How this fast-growing FinTech company creates a fun culture of security
Stash is a leading subscription platform empowering middle-class Americans to invest and build wealth. The company now counts 300+ employees and more than six million users*. When it came time to select a vendor for employee security awareness training, they wanted to do something different instead of just meeting compliance requirements.
In this case study, learn firsthand from Stash’s leadership team about…
- Why their security team chose to do something better for employee training beyond checking the box
- How IT and People Operations teams work together to intentionally scale their company culture around cybersecurity
- The importance of having a CEO who will encourage everyone to participate in their training
My job is serious enough—my background is in defense and financial services. As such, it’s always exciting to stretch my creative muscles, and Curricula is a fun, positive way to talk about the important risks that could drastically impact our business.
When it comes to being in compliance, the team at Stash is ensuring requirements for SOC 2, PCI, ISO, you name it, not to mention fulfilling their fiduciary responsibility to their customers.
Gavin Grisamore oversees information security (infosec) at Stash. His career has spanned across multiple industries before he joined the team at Stash in 2018 after the company raised its Series D in funding. Without a massive security team behind him, Gavin needed a security training platform that was simple to set up and fun to deliver for the entire organization.
“One of our goals was to do more frequent training with each department; for example, here’s a plan for marketing, engineering, etc. to take security awareness and make it feel relevant to everyone in their day-to-day roles,” Gavin explained. “Doing training once a year isn’t enough.”
Information security leaders like Gavin recognize the importance of training and how it can’t fall by the wayside to be only an annual compliance exercise, like a fire drill. That’s why the Stash team uses security awareness content not only to train their employees but to also revamp their internal processes.
Rallying the Whole Organization Around Cybersecurity
As a growing company, the leadership team at Stash recognizes that building a culture of security is equally important as building a culture for the whole organization. So when it comes to employee security training, the leadership team is heavily involved to rally the whole company around recognizing the danger of these very real cyber threats.
“We’ve found it to be more successful for employees to have positive reinforcement for training,” Gavin said. “Ultimately, that approach is what helps to build a security culture.” One way Stash leverages positivity in creating a culture of security is by integrating Curricula’s cast of characters as part of their company culture. At Stash, we’re making sure everyone knows DeeDee.”
DeeDee is Curricula’s villain hacker who appears in the majority of Curricula’s training episodes, and she’s also the AI behind Curricula’s phishing simulator attempting to phish employees to see who is most likely to give up their credentials.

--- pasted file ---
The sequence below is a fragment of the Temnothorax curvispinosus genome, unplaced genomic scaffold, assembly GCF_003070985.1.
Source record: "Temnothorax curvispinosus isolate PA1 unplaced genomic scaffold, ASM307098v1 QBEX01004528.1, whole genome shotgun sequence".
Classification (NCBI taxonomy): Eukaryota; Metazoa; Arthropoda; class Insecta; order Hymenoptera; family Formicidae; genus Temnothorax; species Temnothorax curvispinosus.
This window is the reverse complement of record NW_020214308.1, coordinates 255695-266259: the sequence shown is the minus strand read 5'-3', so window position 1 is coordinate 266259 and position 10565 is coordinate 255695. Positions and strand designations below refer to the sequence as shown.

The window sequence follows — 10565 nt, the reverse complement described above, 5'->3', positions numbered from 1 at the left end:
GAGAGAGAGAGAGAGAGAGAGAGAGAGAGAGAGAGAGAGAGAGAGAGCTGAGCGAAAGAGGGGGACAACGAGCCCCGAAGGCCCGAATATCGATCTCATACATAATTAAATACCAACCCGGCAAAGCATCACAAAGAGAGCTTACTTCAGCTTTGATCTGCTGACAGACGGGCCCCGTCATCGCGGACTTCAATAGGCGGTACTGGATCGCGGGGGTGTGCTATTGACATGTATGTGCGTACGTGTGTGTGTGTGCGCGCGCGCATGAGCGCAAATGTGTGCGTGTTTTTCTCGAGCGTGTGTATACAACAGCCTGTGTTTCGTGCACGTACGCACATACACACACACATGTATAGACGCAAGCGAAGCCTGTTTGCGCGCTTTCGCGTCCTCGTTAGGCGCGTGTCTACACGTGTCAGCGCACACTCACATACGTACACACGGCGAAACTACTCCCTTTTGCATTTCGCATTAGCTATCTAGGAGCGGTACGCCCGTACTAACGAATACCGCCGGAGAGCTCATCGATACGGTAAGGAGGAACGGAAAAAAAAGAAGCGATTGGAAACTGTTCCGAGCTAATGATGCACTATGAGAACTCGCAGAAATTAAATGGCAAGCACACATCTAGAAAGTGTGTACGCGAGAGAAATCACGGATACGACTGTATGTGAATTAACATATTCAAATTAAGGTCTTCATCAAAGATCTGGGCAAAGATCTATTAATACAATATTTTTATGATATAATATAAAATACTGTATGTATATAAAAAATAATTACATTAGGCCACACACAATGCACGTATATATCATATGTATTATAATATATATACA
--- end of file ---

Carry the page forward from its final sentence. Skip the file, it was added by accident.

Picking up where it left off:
Even the team in charge of security gets excited about employee training. “I’m just an everyday engineer so it’s fun to do this stuff,” said Steve Weintraub, Engineering Lead at Stash.
“The first time we used Curricula, DeeDee stuck.”
To date, Stash has been using Curricula for security training for two years. The entire company has gone through several training sessions, including watching episodes on phishing, social engineering, passwords, multi-factor authentication, secure browsing, and many more (check out Curricula’s training library here).
The infosec team has also used Curricula’s LMS content authoring tool to create their own training modules on AppSec and InfoSec. “We like to use the same eLearning tool that our folks are already familiar with,” Gavin said.
Having Leadership Support Security Training
One secret to Stash’s success with employee training is to have multiple departments involved. Alison Turen is in charge of “all the fun stuff for company morale” and working in tandem with IT and people operations helps to reinforce the importance of security but in a positive way.
“We all love DeeDee, and when our CEO started talking her up, everyone wanted to participate,” Alison said. As part of the employee onboarding experience, Stash puts their new hires through an assignment of three (3) training episodes with an intro to cybersecurity, phishing, and social engineering — all starring DeeDee.
“DeeDee is a big hit around here—especially for newer team members who just went through the Curricula training during their onboarding,” Steve explained.
Steve said, “Anytime there’s a security chat, or anything remotely related to security, DeeDee comes up in our Slack. Even our CEO loves the training.”
Security awareness shouldn’t be ignored or handed off by CEOs; it should be embraced and championed throughout the entire organization. Gavin agreed, saying, “Our staff comments about how much they like the content—it’s memorable. We’re constantly getting all the departments involved.”
High-growth startups and scaling companies like Stash are well aware of how detrimental a cyber attack could be to their organization. We’re all in this together to ‘defend against DeeDee!’ and the first line of defense is to train your employees.
*This is not an endorsement or a statement of satisfaction by any Stash client and is defined by the number of clients who have e-signed.